The United States and China had discussions on the possibility of a regime collapse in North Korea and other contingencies well before the death of former North Korean leader Kim Jong-il, according to a U.S. congressional report.
But it remains unconfirmed whether the two global powers are continuing such sensitive consultations.
"When asked on Oct. 4, 2009, whether the United States and China discussed contingencies in North Korea, (then) Assistant Secretary of State Kurt Campbell acknowledged talks about "every"
aspect," the Congressional Research Service, a think tank affiliated with the U.S. Congress, said in a recent report. It did not elaborate.
Washington and Beijing are working together for the denuclearization of North Korea but talking formally on contingencies in Pyongyang is apparently tabooed. China is North Korea's largest benefactor and top communist ally.
Since North Korea purged and executed Jang Song-thaek, the uncle of leader Kim Jong-un, regional powers have faced increasing calls for drawing up concrete contingency plans on the communist regime. Jang was known as a regent for Kim who took power shortly after the death of his father in December 2011.
South Korea and the U.S. emphasize the importance of China's support in dealing with North Korea issues.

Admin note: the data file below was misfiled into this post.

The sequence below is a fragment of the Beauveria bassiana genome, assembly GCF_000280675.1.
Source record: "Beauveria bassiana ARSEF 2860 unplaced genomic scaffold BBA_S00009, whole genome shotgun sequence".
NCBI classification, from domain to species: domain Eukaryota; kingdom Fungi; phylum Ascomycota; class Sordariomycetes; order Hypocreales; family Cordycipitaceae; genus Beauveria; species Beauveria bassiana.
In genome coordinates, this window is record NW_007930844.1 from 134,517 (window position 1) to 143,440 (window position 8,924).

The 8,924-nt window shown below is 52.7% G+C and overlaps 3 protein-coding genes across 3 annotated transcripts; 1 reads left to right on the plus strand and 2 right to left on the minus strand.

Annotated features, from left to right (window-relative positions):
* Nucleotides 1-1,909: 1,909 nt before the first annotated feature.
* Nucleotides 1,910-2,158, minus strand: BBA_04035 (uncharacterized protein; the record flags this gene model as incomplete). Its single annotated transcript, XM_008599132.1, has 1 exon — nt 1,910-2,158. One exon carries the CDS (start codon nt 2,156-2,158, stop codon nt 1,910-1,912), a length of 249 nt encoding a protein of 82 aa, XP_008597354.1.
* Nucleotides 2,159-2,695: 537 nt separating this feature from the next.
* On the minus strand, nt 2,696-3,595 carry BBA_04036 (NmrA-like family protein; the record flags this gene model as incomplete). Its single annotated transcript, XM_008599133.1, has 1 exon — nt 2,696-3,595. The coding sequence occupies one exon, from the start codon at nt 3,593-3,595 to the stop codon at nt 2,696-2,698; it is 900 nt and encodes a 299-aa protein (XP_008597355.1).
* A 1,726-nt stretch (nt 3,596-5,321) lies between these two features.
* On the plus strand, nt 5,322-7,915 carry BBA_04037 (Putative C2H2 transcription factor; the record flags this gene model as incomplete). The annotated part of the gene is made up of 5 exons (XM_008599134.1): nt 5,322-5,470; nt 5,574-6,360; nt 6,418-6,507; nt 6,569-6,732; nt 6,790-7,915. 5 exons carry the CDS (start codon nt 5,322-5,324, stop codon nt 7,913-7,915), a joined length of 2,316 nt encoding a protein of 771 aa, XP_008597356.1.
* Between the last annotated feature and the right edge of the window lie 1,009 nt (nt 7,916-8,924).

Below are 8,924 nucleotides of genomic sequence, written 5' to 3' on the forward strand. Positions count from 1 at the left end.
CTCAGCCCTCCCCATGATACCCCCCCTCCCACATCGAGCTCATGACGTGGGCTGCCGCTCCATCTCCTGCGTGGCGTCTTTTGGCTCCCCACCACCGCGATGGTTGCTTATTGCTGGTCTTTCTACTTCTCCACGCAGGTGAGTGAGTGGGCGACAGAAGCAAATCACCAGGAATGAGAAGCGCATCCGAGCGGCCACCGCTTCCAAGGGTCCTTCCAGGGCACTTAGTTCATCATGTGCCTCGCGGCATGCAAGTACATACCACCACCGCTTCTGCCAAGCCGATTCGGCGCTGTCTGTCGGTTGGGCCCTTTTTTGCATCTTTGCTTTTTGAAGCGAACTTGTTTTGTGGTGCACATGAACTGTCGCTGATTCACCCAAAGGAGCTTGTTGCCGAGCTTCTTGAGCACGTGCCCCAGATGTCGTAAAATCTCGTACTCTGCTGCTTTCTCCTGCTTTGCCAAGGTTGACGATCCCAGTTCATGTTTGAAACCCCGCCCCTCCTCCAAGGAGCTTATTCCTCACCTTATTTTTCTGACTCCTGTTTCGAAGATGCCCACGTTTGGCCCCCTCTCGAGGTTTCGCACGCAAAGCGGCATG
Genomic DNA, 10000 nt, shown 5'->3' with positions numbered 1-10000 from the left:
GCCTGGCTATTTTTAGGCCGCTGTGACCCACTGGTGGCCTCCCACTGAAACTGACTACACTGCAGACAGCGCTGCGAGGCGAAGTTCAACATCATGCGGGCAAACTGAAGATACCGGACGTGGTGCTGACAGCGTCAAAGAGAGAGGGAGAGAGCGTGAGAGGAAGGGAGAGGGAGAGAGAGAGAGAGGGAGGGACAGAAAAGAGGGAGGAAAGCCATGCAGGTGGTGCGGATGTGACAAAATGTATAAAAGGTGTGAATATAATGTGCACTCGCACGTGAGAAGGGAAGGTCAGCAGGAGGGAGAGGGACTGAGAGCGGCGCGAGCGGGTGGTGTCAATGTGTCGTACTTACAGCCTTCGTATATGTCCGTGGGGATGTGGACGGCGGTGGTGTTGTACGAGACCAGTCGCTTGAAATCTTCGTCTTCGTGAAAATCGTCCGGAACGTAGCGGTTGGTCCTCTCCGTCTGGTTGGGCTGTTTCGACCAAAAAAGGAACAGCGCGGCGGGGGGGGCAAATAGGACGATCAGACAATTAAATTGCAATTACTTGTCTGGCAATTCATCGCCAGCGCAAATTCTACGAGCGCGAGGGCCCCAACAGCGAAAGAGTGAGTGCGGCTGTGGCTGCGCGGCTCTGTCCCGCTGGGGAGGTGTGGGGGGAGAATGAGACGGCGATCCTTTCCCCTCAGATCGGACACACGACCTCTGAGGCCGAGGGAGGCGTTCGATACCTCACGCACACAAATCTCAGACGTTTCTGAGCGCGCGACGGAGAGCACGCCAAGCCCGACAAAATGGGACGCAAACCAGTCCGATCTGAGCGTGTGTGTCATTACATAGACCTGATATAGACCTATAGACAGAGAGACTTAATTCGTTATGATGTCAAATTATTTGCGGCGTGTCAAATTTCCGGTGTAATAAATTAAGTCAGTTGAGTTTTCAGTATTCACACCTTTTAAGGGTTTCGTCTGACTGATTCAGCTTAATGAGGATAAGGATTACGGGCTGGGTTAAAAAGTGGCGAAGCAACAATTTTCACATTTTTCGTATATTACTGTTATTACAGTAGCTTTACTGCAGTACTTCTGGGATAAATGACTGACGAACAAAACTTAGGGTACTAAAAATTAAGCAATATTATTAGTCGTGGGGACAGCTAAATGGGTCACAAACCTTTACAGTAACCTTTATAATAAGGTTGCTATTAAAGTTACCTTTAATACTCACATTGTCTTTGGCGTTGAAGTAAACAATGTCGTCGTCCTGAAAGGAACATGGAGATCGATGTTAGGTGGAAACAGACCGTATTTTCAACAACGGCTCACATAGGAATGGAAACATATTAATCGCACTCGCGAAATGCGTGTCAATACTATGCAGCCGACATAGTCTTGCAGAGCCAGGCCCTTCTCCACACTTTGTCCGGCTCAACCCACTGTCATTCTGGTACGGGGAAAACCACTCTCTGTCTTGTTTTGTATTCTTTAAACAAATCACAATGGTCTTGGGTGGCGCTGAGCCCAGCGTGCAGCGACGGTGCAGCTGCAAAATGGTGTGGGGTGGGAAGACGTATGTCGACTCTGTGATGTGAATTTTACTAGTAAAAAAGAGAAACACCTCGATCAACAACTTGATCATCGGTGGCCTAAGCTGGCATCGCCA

"We share the view that it is important to keep China and other related parties closely engaged to achieve substantial progress in the denuclearization of North Korea," South Korean Foreign Minister Yun Byung-se told reporters here after talks with U.S. Secretary of State John Kerry last week.
"In this regard, we agreed to place this issue at the top of our agenda so that we can better cope with the increasing volatility of the nuclear issue arising from the evolving political situation in North Korea," Yun added.
A senior South Korean official said later that Seoul and Washington will deepen consultations on every possibility that could happen in North Korea. China would be welcome in the talks, the official said.
The CRS quoted a Peking University professor well versed in China's policies as saying, "Beijing would not accept an implosion in Pyongyang or watch passively if other countries gain political and military control in North Korea." (Yonhap News)